Before 2003, a “school tax” ($650 a year) that far exceeded the average annual income of most Kenyan families ($371 annually per capita) prevented the majority of the country’s children, especially those form rural areas, from attending school.
In January 2003, the government of
8th grade, it all comes down to this…
8th grade is the Super Bowl in the Kenyan education system and culminates in an exam that makes the SAT look like a sudoku puzzle taken for extra credit. Similar to the US, Kenya is on an 8-4-4 system-with middle school and elementary school rolled into one-and 8th grade culminates with the Kenya Certificate of Primary Education (KCPE) exam, given in English. The exam determines what type of high school students can attend (there are three, below).
The discrepancy in the quality of resources, facilities and teachers at these schools is dramatic (in the schools we visit, at the bottom of the spectrum: 3 students per desk, 3 to a text book, 1-100 teacher-to-student ratio). The link between which type of schools students attend and success markers—college enrollment, employment, income, depth of knowledge—is rock-solid. The test is designed as a way to manage the county’s inadequate resources, to (at the age of 13) separate the wheat from the chaff, and to propel students with “promise.” The exam is a way to use the countries resources to cultivate the few.
The twin blind-spots here seem to be:
(1) the system does not take into account the quality of the Primary schools and the education students receive there. There is a big difference between schools in rural, often tribal communities like Sereolipi and the comparatively affluent neighborhoods of
(2) These kids are young. Visiting these schools, I think back to when I was in 8th grade, when my sole and burning ambition was not to be fat. Additionally, a large majority of the 1.8 million students enrolled in Primary school are 1st generation learners, the first members of their family ever to go to school. It takes time, encouragement, maturity and role models to develop academic skills and ambitions.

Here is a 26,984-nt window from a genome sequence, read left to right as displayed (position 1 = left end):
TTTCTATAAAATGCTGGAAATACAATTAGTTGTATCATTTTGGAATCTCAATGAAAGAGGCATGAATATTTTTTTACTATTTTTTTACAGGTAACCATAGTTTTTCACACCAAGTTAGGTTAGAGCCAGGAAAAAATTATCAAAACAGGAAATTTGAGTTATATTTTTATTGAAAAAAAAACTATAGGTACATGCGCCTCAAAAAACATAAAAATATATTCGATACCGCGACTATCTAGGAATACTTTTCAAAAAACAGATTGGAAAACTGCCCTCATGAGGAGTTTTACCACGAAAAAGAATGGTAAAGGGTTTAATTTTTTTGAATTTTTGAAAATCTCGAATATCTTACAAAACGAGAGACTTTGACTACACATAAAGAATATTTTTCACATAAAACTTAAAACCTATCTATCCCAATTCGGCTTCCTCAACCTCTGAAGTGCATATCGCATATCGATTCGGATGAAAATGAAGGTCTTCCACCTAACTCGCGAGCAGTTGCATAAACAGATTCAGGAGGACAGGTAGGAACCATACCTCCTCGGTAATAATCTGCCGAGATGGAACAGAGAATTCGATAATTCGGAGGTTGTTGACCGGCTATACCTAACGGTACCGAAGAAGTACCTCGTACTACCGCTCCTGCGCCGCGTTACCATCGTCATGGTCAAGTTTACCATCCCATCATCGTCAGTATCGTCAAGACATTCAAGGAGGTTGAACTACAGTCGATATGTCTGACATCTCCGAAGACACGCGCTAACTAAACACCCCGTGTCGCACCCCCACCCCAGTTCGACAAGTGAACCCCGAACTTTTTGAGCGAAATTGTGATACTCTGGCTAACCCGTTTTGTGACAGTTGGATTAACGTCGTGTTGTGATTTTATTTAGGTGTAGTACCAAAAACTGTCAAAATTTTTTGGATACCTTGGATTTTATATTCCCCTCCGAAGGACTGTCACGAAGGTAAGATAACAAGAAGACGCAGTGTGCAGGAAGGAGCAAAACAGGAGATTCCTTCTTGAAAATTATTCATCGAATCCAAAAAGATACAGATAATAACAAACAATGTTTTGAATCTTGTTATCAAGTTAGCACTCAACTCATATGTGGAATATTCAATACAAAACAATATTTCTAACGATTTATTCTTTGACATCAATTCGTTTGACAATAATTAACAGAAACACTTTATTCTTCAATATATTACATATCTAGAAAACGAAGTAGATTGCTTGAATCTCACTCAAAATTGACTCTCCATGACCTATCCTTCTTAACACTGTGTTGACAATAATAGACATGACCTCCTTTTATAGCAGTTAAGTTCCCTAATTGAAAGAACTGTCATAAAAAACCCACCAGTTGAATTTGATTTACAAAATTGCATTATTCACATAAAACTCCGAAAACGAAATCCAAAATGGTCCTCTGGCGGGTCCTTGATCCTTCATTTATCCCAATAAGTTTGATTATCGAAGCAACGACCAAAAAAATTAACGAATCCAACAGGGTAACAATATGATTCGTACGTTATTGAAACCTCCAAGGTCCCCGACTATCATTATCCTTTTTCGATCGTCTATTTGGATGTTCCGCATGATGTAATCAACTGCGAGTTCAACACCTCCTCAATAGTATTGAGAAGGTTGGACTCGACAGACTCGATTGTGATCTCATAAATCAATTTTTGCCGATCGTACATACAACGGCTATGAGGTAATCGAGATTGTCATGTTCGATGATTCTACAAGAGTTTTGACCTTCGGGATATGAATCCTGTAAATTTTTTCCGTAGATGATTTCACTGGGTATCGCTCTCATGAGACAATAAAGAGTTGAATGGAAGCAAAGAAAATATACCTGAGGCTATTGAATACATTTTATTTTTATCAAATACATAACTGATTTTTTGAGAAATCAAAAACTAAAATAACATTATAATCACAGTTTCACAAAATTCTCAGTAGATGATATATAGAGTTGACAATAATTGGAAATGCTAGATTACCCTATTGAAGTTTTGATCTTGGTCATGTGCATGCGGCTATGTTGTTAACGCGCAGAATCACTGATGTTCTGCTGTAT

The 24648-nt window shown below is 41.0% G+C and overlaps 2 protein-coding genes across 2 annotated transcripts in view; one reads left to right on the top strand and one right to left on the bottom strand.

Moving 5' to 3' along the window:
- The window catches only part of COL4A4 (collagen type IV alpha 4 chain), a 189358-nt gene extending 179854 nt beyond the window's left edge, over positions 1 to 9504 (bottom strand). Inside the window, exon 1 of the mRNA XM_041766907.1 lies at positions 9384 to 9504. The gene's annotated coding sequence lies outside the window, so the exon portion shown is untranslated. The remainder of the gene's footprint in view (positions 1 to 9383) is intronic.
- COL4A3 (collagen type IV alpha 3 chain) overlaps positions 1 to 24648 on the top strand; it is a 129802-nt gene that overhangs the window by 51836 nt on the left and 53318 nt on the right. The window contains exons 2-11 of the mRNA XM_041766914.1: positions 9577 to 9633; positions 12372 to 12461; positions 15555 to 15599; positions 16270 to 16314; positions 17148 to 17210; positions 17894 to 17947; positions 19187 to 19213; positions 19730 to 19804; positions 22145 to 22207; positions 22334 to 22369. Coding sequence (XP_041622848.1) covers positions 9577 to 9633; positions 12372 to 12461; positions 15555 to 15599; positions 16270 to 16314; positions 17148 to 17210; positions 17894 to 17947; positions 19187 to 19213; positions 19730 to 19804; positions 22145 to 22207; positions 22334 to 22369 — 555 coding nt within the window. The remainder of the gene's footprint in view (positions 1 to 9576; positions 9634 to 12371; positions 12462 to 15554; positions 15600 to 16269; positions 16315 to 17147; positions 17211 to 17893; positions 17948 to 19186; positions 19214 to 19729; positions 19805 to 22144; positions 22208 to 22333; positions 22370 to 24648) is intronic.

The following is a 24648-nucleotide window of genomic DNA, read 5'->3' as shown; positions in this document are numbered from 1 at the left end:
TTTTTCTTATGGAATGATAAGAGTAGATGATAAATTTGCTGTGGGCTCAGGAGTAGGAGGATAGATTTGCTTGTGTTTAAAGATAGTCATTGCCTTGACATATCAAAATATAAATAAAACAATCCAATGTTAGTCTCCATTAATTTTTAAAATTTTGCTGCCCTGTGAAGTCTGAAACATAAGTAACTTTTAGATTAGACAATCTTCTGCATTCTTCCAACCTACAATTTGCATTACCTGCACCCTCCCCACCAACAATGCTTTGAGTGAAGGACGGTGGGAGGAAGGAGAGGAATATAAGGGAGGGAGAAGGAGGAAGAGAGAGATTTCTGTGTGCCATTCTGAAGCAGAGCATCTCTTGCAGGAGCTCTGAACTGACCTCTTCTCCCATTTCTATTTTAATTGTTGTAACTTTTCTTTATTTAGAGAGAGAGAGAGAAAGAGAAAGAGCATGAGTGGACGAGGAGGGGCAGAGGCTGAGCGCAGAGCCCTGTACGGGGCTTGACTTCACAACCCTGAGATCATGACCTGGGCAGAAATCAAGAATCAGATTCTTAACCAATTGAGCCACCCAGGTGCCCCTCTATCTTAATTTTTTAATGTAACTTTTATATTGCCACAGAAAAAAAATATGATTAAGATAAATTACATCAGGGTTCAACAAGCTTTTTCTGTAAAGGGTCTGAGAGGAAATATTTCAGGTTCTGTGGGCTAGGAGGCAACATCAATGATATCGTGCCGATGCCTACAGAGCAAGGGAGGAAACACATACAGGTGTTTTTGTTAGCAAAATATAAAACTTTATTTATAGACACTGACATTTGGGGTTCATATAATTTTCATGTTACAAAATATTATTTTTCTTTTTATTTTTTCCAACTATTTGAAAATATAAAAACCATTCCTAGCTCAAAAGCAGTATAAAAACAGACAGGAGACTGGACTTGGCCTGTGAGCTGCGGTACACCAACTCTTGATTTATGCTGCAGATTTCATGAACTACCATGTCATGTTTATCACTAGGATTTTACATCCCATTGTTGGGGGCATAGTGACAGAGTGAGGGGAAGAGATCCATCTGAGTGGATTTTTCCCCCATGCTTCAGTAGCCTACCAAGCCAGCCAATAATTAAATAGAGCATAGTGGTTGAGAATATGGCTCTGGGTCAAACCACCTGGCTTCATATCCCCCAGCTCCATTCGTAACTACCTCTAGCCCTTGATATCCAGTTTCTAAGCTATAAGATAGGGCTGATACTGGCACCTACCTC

Still, we meet many young students in Primary schools driven and focused. Working the system. Fighting back against the wind.
Footnote: These exam results are also used to evaluate Primary Schools and the allocation of government resources, schools with higher scores get more, deepening the divide.
There are three classifications of secondary schools in
- District Schools—This is the catch-all rung on the schooling ladder and accepts all students. Students who have attended these schools score the lowest on the nation-wide 8th grade exams. Although there seem to be no official numbers, it is safe to say that an extremely small number of students who attend these schools go on to college.
- Provincial Schools—These are very good schools, accepting only students who score 380 or higher (out of 500) on the 8th grade placement exam.
- National Schools—These schools house the best and brightest of
’s young scholars. Most of the students go on to a University education. Many of the members of Kenya's current government attended national schools. Kenya
- 1.8 Million: Number of students enrolled in Primary school.
- 40%: Official, nation-wide transition rate from Primary to secondary school. Schools we visit cite this number to be much, much lower.
- 6%: Number of Kenyans who said they attended high school, in a recent nation-wide survey of all Provinces and Districts. 64% of these people identified themselves as working, although 41% reported that they were "self-employed."
- 7: Number of public universities in Kenya (there are 5 private universities).
- 40,000 Number of Kenyans currently enrolled in University (.1% of the total population).
For a good, basic overview of the Kenyan education system, see the Kenya Institute of Education.